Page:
Heal the nation before healing the rest of the world

‘It is time to go all out to address national health-care workforce challenges’

‘It is time to go all out to address national health-care workforce challenges’ | Photo Credit: Getty Images/iStockphoto

Bolstering health human resources has been a prime focus of many of the Union government’s recent initiatives and policy pronouncements. The Union health Budget 2022 made handsome appropriations for the same, much in line with the Fifteenth Finance Commission’s recommendations which laid a conspicuous emphasis on utilising existing capacities at the district and sub-district levels to train different cadres of health-care personnel. Much to the ecstasy of public health advocates, the Health Ministry recently released a set of implementation guidelines for a long over-due Indian public health cadre.

A more recent announcement, however, raises concerns over the coherence of India’s vision with respect to health human resources. The Centre under the Ayushman Bharat Digital Mission and the “Heal by India” initiative is reportedly developing an exhaustive online repository of all categories of health-care professionals in the country. Though such an innovation is much needed because of the currently fragmented nature of such data, one of its proposed primary purposes is to aid external stakeholders, viz. foreign employers and patients in finding a right Indian match for their respective needs. It is an atavistic return to the widely shunned principles of liberalisation in health care, which is not only gratuitous today but also menacing.

WHO forecast for India

The concerns are legitimised by the current estimates and future projections of health manpower in the country, which paint a not-so-salutary picture. A World Health Organization (WHO) 2020 report projected a requirement of nearly two million more doctors and nursing professionals for India in order to attain the minimum threshold ratio of health-care professionals to the population.

As per a study by WHO and the Public Health Foundation of India, over and above a veritable shortage of health-care personnel and their skewed skill-mix across a number of States, their current pace of growth is unlikely to result in any significant improvement in the density or skill-mix of health-care professionals by 2030. Such inadequacies are further compounded by the legions of health-care professionals who remain inactive and outside the labour force. In the face of these colossal challenges, the current measure which aims to subtly reinforce medical tourism and worsen the out-migration of health-care professionals from the country is utterly counter-intuitive.

Soft power projection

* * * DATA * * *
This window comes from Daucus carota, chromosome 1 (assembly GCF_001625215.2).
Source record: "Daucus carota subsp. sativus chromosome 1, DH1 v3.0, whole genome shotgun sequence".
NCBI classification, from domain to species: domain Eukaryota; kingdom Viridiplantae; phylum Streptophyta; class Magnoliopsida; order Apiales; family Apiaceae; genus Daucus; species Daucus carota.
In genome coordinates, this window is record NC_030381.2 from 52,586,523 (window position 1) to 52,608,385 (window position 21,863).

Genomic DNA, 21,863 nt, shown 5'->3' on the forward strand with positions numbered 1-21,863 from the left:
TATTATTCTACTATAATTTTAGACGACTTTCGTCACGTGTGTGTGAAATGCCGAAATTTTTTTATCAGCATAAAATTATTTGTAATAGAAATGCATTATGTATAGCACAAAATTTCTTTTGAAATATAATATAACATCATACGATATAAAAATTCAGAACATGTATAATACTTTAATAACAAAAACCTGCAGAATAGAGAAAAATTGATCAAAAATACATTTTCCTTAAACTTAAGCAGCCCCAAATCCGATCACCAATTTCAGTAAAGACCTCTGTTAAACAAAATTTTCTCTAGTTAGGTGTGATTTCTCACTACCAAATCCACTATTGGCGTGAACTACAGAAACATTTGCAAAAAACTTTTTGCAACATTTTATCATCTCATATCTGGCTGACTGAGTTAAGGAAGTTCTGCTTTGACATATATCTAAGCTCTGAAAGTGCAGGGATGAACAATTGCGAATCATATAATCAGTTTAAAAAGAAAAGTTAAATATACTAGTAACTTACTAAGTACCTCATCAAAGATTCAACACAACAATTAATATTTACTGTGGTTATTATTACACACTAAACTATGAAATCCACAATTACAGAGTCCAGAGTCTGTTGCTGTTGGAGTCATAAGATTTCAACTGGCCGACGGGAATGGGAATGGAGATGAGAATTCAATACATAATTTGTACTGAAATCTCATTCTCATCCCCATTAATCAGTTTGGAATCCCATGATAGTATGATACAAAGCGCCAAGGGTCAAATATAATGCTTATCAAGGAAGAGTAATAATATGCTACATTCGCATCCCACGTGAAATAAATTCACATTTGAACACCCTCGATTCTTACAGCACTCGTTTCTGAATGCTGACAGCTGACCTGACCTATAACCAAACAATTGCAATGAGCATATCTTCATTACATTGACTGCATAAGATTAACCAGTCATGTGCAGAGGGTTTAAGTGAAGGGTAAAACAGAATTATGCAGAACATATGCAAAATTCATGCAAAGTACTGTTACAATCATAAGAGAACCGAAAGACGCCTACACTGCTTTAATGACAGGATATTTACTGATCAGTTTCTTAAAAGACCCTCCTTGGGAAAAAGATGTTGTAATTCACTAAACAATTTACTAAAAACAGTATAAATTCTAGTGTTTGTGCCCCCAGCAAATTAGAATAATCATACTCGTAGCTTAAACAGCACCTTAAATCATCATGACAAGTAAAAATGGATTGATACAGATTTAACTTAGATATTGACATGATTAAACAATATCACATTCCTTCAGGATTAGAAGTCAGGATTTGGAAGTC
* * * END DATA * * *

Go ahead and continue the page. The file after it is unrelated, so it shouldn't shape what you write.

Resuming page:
In the mid-1990s, the General Agreement on Trade in Services (GATS) aimed to create an unprecedented scope for cross-border trade in medical and health-care services. While the health equity implications of this neoliberal offshoot are well known and its central tenets have been widely criticised, health care particularly in the post-COVID-19 era has been a fertile ground for countries to project soft power — at times even at the expense of the nation’s own health interests. A crucial distinction must always be drawn between exporting products such as vaccines and that of health-care professionals.

While the first is characterised by a much simpler transactional math, training health-care manpower entails large subsidies (even a fraction of which is hardly recovered through remittances and skill transfers), thus entailing a net drain of resources from the native country.

A similar draw on scarce national health-care resources is laid through medical tourism which is almost always to the detriment of health equity, particularly in developing settings such as India. The magnitude of these could be somewhat attenuated by the use of telemedicine and virtual platforms, though the larger concerns shall persist. While neither medical tourism nor out-migration can or need to be dispensed with in their entirety, to pursue them actively when the country is reeling under acute shortages in an aspirational decade for health care is least warranted.

India needs a registry

It is also hard to justify an immediate need for this measure. While an online health-care professionals repository will certainly aid foreign stakeholders in finding their right choices, there is neither a strong demand-side desperation nor a significant supply-side scarcity preventing a market to function well in its absence. For instance, a recruiter from a developed country willing to hire Indian nurses and remunerate them handsomely will not be hard pressed to find suitable candidates regardless of the assistance rendered by an online repository, and the latter would only be marginally helpful.

Rather, it is at the national and sub-national levels that such an exhaustive and updated registry of health-care professionals is the need of the hour, for addressing the many challenges and disparities in health manpower availability, distribution, and skill mix. This would also come to strongly complement measures such as an integrated public health cadre and the initiatives to train, deploy and retain more local manpower.

In health care, which is characterised by perennially scarce resources and a surfeit of challenges, everything revolves around identifying the priorities right. And no amount of political or geopolitical expediency or cultural chauvinism should be allowed to undercut national health interests. It is time to go all out to address national health-care workforce challenges and heal the nation before embarking on a healing cruise of the world.

Dr. Soham D. Bhaduri is a physician, health policy expert, and chief editor of ‘The Indian Practitioner’

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Printable version | Jun 23, 2022 1:28:32 am |